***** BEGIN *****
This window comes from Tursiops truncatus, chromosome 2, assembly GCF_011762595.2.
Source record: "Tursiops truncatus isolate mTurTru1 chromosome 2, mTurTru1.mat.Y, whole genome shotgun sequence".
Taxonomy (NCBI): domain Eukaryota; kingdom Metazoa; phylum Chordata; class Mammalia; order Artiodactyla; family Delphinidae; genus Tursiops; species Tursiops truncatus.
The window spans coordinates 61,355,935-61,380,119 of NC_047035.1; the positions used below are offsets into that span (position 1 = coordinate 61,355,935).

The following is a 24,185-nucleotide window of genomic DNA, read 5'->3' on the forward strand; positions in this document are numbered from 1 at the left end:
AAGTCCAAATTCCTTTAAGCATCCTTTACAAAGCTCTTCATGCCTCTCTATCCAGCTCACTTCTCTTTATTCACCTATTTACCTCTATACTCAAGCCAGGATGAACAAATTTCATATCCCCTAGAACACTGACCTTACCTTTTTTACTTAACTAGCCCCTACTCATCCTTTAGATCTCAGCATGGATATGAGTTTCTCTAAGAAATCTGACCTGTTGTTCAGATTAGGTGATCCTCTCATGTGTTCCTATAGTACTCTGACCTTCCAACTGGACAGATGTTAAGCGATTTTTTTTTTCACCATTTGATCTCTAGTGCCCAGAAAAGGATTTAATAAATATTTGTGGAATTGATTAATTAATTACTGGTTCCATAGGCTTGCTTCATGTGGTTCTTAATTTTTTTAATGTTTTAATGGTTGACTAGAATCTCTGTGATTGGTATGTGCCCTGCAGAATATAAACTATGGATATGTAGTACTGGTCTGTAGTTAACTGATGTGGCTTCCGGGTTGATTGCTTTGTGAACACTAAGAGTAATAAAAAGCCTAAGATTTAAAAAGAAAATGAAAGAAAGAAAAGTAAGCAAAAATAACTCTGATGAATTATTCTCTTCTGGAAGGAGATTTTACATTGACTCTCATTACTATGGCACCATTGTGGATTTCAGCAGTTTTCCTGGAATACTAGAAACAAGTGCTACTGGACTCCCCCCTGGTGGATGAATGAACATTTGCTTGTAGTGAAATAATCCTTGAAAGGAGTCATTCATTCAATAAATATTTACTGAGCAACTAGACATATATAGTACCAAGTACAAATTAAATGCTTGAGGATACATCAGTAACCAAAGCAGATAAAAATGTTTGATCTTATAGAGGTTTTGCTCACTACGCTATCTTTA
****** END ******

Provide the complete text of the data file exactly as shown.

This window comes from Tursiops truncatus, chromosome 2, assembly GCF_011762595.2.
Source record: "Tursiops truncatus isolate mTurTru1 chromosome 2, mTurTru1.mat.Y, whole genome shotgun sequence".
Taxonomy (NCBI): domain Eukaryota; kingdom Metazoa; phylum Chordata; class Mammalia; order Artiodactyla; family Delphinidae; genus Tursiops; species Tursiops truncatus.
The window spans coordinates 61,355,935-61,380,119 of NC_047035.1; the positions used below are offsets into that span (position 1 = coordinate 61,355,935).

The following is a 24,185-nucleotide window of genomic DNA, read 5'->3' on the forward strand; positions in this document are numbered from 1 at the left end:
AAGTCCAAATTCCTTTAAGCATCCTTTACAAAGCTCTTCATGCCTCTCTATCCAGCTCACTTCTCTTTATTCACCTATTTACCTCTATACTCAAGCCAGGATGAACAAATTTCATATCCCCTAGAACACTGACCTTACCTTTTTTACTTAACTAGCCCCTACTCATCCTTTAGATCTCAGCATGGATATGAGTTTCTCTAAGAAATCTGACCTGTTGTTCAGATTAGGTGATCCTCTCATGTGTTCCTATAGTACTCTGACCTTCCAACTGGACAGATGTTAAGCGATTTTTTTTTTCACCATTTGATCTCTAGTGCCCAGAAAAGGATTTAATAAATATTTGTGGAATTGATTAATTAATTACTGGTTCCATAGGCTTGCTTCATGTGGTTCTTAATTTTTTTAATGTTTTAATGGTTGACTAGAATCTCTGTGATTGGTATGTGCCCTGCAGAATATAAACTATGGATATGTAGTACTGGTCTGTAGTTAACTGATGTGGCTTCCGGGTTGATTGCTTTGTGAACACTAAGAGTAATAAAAAGCCTAAGATTTAAAAAGAAAATGAAAGAAAGAAAAGTAAGCAAAAATAACTCTGATGAATTATTCTCTTCTGGAAGGAGATTTTACATTGACTCTCATTACTATGGCACCATTGTGGATTTCAGCAGTTTTCCTGGAATACTAGAAACAAGTGCTACTGGACTCCCCCCTGGTGGATGAATGAACATTTGCTTGTAGTGAAATAATCCTTGAAAGGAGTCATTCATTCAATAAATATTTACTGAGCAACTAGACATATATAGTACCAAGTACAAATTAAATGCTTGAGGATACATCAGTAACCAAAGCAGATAAAAATGTTTGATCTTATAGAGGTTTTGCTCACTACGCTATCTTTA